Saturday, March 21, 2009

Theater reviews: 'Defiance' and 'Dead Man's Cell Phone'

Paul Tei, left, and Reiss Gaspard in Defiance.

By Hap Erstein

Doubt: It is both the title of John Patrick Shanley’s 2006 Pulitzer Prize-winning drama and the theatrical element that he has been exploring of late.

Its shadow can be seen hovering over Defiance, his follow-up play and second part of a projected trilogy, currently on at GableStage.

While it is not up to its predecessor in quality and ambiguity, Defiance again puts ethics and personal quandaries center stage, offering actors a number of juicy roles which the GableStage cast devours.

The play draws on Shanley’s military background, set on the Marine base at Camp Lejeune, N.C., during the height of the Vietnam War. Like Doubt, it pits old against young, two characters of conflicting ideologies, but unlike the earlier work’s territory of church morality, Defiance delves into the even more arcane territory of military protocol.

Matters revolve around ranking Lt. Col. Morgan Littlefield (Bill Schwartz), an aging career officer trying to make his way to retirement without incident. With rising racial tensions in town and on the base, he promotes a young black Capt. Lee King (Reiss Gaspard) as a buffer against the unrest, much to the staunchly non-confrontational King’s displeasure. Heating up their inevitable clash is a wily Navy chaplain (Paul Tei) with his own agenda of provocation.

Director Joseph Adler gets a nicely nuanced performance from Gaspard as a man who would prefer invisibility to prominence. And Tei is cast against type, as far removed from his usual hip, edgy roles, which makes the chaplain all the more compelling.

Patti Gardner lends capable support as Littlefield’s dutiful, but questioning military wife and newcomer Ezra Jesse Bookman makes the most of a brief appearance as a soldier whose sudden desire to see action in Vietnam proves pivotal.

Defiance is more understated than most of GableStage’s fare. But that is just the spit-polished surface, with plenty of turmoil churning beneath the surface.

DEFIANCE, GableStage at The Biltmore Hotel, 1200 Anastasia Ave., Coral Gables. Through Sunday. Call (305) 445-1119.

Jim Ballard and Polly Noonan in Dead Man's Cell Phone.

In Mosaic Theatre’s production of Dead Man’s Cell Phone, much-touted playwright Sarah Ruhl is also in a similar mood to the one she struck in The Clean House, the quirky comedy with intimations of mortality that she made her area debut with at the Caldwell Theatre two years ago.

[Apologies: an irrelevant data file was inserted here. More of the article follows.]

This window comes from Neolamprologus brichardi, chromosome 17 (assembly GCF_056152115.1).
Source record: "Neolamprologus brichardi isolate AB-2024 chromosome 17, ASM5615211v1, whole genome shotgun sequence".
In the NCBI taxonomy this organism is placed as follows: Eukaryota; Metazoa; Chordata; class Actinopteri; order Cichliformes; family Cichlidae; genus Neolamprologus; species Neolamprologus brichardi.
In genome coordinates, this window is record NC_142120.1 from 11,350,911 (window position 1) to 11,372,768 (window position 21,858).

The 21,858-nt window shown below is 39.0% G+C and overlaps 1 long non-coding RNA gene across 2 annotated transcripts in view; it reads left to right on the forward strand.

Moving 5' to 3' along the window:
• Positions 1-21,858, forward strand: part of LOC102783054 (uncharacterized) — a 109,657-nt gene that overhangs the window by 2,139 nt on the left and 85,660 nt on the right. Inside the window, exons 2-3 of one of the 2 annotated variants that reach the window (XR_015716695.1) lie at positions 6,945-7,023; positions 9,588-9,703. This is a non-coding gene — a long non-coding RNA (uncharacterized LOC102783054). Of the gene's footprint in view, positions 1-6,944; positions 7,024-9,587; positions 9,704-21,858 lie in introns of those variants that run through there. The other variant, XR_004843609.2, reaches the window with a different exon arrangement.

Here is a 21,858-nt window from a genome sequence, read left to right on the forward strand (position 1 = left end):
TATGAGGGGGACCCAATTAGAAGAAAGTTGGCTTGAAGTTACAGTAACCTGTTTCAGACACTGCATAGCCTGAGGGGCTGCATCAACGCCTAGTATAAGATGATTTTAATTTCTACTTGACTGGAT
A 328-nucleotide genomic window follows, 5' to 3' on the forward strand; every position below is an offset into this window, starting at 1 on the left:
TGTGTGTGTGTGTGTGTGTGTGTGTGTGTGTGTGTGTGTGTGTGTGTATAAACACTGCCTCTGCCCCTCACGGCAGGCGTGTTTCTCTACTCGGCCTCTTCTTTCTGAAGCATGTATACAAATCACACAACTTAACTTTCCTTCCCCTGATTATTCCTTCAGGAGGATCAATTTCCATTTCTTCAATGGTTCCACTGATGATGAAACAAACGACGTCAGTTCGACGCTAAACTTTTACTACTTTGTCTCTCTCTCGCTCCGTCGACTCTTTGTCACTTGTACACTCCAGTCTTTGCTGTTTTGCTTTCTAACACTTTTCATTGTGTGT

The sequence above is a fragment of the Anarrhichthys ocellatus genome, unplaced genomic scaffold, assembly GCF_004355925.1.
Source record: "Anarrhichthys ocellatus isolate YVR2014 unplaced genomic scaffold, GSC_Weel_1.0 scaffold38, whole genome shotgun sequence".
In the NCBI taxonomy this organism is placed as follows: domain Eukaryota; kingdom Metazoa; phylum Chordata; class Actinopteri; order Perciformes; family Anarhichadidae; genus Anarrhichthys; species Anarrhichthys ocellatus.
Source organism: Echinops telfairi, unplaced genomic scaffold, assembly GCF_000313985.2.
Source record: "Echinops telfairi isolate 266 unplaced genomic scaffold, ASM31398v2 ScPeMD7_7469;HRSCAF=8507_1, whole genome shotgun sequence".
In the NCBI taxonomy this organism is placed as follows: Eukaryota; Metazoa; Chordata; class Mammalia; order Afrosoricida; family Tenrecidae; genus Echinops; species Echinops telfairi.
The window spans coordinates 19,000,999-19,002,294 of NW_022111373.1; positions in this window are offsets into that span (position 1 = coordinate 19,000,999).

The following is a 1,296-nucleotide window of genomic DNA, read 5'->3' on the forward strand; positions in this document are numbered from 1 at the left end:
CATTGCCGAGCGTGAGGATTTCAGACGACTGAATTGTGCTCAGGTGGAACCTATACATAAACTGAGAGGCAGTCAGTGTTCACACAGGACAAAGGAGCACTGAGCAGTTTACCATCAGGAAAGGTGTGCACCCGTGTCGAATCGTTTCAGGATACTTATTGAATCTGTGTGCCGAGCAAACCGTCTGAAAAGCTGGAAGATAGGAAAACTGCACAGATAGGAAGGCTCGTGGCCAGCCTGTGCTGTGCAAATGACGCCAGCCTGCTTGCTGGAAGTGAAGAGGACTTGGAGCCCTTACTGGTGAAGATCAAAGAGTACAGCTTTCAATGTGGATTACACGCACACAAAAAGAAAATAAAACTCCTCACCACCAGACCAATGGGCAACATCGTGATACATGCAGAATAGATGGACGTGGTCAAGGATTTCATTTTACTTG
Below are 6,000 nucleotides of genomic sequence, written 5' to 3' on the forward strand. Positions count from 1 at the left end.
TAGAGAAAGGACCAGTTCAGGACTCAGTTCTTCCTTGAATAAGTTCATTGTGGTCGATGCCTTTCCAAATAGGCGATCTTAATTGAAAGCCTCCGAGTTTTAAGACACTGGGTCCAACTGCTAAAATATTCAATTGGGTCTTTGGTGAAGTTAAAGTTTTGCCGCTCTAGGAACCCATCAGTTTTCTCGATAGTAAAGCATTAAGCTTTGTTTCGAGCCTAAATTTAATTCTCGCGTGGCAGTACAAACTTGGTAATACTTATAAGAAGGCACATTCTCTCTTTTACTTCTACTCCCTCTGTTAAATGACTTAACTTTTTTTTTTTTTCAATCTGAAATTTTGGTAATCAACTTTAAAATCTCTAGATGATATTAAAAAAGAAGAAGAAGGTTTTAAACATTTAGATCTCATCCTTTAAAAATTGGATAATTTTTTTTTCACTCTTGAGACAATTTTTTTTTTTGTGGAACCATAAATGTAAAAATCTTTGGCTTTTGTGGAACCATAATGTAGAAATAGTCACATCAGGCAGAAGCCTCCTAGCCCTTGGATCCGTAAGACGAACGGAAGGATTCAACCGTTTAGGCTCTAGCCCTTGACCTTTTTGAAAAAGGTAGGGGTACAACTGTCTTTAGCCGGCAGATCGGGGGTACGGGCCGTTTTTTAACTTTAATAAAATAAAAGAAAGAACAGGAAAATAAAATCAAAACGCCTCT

But unfortunately, both works have intriguing premises that draw an audience in before losing their way and failing to make much of a point.

Still, who has not been annoyed by an incessantly ringing cell phone in close quarters? In Jean’s case, she is spending time in a peaceful café, when she is disrupted from the book she is reading by the phone of a guy at a nearby table. When he does not answer it and she makes the crucial decision to get involved, she realizes he has just expired.

The leap of faith Ruhl asks us to take with Jean is believing that she then feels compelled to become the unknown corpse’s personal answering service, pocketing the phone and taking his subsequent calls. His name is Gordon, as it turns out, and Jean becomes a sympathetic ear to his family, acquaintances and lover, eventually meeting them and getting enmeshed in their lives as well.

Jean’s submersion into this man’s former life has been likened to Lewis Carroll’s Alice free-falling down the rabbit hole. And if that analogy absolves Ruhl from any further explanations of behavior, it is probably apt.

Over the course of the play, she meets Gordon’s pushy, imperious mother (an obtusely comic Barbara Bradshaw), his socially inept brother Dwight (Antonio Amadeo), his deadpan, increasingly inebriated widow (Deborah L. Sherman) and his sleek mistress (Erin Joy Schmidt). Jean finds herself telling them each what they want to hear about Gordon’s last moments alive or otherwise meeting their needs, as when she forges a romantic bond with Dwight.

Offbeat would be an understatement for Jean, but somehow Polly Noonan, who originated the role in Washington in 2007, makes her nervous insecurities endearing. Also a standout is Jim Ballard as Gordon, who gets the opportunity to have his say in the second act, even though he is deceased.

If Ruhl were only out for laughs, she certainly knows how to get them. But she keeps creeping into darker territory, suggesting she has something more to say. Such faux-profundity can be entertaining, even if it ultimately brings to mind the fabled emperor and his new clothes.

DEAD MAN’S CELL PHONE, Mosaic Theatre, 12200 W. Broward Blvd., Plantation. Through Sunday. Call: (954) 577-8243.


Anonymous said...

That's not Antonio Amadeo in the picture - it's Jim Ballard.

Greg Stepanich said...

Our mistake, which has been corrected.

Thanks for catching it.